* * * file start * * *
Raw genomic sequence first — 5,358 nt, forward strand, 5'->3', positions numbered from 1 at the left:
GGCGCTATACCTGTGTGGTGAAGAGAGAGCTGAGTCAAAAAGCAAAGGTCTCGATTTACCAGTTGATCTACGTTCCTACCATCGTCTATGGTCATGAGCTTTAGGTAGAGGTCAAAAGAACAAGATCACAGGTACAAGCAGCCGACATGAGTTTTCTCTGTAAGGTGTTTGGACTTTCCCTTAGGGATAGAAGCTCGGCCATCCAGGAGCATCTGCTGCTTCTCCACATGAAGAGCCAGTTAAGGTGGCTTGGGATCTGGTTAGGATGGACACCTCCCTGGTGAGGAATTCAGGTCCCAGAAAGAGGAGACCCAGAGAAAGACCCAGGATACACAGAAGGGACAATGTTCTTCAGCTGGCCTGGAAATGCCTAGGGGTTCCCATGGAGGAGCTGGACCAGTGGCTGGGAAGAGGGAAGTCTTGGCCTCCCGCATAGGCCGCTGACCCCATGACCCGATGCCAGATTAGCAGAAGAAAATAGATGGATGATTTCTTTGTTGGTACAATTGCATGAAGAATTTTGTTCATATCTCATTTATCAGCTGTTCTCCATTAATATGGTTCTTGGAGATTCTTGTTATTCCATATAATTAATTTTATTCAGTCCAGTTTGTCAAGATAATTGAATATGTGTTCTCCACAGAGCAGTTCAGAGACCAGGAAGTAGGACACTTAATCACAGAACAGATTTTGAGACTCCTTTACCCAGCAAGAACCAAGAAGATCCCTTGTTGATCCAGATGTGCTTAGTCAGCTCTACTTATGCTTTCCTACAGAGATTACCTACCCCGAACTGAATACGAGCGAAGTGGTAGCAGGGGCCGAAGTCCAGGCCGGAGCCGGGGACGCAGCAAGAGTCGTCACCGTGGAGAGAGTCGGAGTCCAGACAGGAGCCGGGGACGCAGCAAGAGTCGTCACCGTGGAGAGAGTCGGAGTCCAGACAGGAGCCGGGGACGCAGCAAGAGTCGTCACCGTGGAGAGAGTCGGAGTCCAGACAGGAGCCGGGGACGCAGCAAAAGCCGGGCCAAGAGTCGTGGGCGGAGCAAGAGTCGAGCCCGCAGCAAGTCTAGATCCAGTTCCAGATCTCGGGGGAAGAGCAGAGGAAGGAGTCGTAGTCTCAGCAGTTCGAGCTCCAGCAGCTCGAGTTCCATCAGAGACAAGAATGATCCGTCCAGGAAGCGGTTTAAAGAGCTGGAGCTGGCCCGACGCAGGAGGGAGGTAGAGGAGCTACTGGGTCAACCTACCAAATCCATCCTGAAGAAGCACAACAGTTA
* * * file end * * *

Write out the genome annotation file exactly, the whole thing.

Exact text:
Raw genomic sequence first — 5,358 nt, forward strand, 5'->3', positions numbered from 1 at the left:
GGCGCTATACCTGTGTGGTGAAGAGAGAGCTGAGTCAAAAAGCAAAGGTCTCGATTTACCAGTTGATCTACGTTCCTACCATCGTCTATGGTCATGAGCTTTAGGTAGAGGTCAAAAGAACAAGATCACAGGTACAAGCAGCCGACATGAGTTTTCTCTGTAAGGTGTTTGGACTTTCCCTTAGGGATAGAAGCTCGGCCATCCAGGAGCATCTGCTGCTTCTCCACATGAAGAGCCAGTTAAGGTGGCTTGGGATCTGGTTAGGATGGACACCTCCCTGGTGAGGAATTCAGGTCCCAGAAAGAGGAGACCCAGAGAAAGACCCAGGATACACAGAAGGGACAATGTTCTTCAGCTGGCCTGGAAATGCCTAGGGGTTCCCATGGAGGAGCTGGACCAGTGGCTGGGAAGAGGGAAGTCTTGGCCTCCCGCATAGGCCGCTGACCCCATGACCCGATGCCAGATTAGCAGAAGAAAATAGATGGATGATTTCTTTGTTGGTACAATTGCATGAAGAATTTTGTTCATATCTCATTTATCAGCTGTTCTCCATTAATATGGTTCTTGGAGATTCTTGTTATTCCATATAATTAATTTTATTCAGTCCAGTTTGTCAAGATAATTGAATATGTGTTCTCCACAGAGCAGTTCAGAGACCAGGAAGTAGGACACTTAATCACAGAACAGATTTTGAGACTCCTTTACCCAGCAAGAACCAAGAAGATCCCTTGTTGATCCAGATGTGCTTAGTCAGCTCTACTTATGCTTTCCTACAGAGATTACCTACCCCGAACTGAATACGAGCGAAGTGGTAGCAGGGGCCGAAGTCCAGGCCGGAGCCGGGGACGCAGCAAGAGTCGTCACCGTGGAGAGAGTCGGAGTCCAGACAGGAGCCGGGGACGCAGCAAGAGTCGTCACCGTGGAGAGAGTCGGAGTCCAGACAGGAGCCGGGGACGCAGCAAGAGTCGTCACCGTGGAGAGAGTCGGAGTCCAGACAGGAGCCGGGGACGCAGCAAAAGCCGGGCCAAGAGTCGTGGGCGGAGCAAGAGTCGAGCCCGCAGCAAGTCTAGATCCAGTTCCAGATCTCGGGGGAAGAGCAGAGGAAGGAGTCGTAGTCTCAGCAGTTCGAGCTCCAGCAGCTCGAGTTCCATCAGAGACAAGAATGATCCGTCCAGGAAGCGGTTTAAAGAGCTGGAGCTGGCCCGACGCAGGAGGGAGGTAGAGGAGCTACTGGGTCAACCTACCAAATCCATCCTGAAGAAGCACAACAGTTA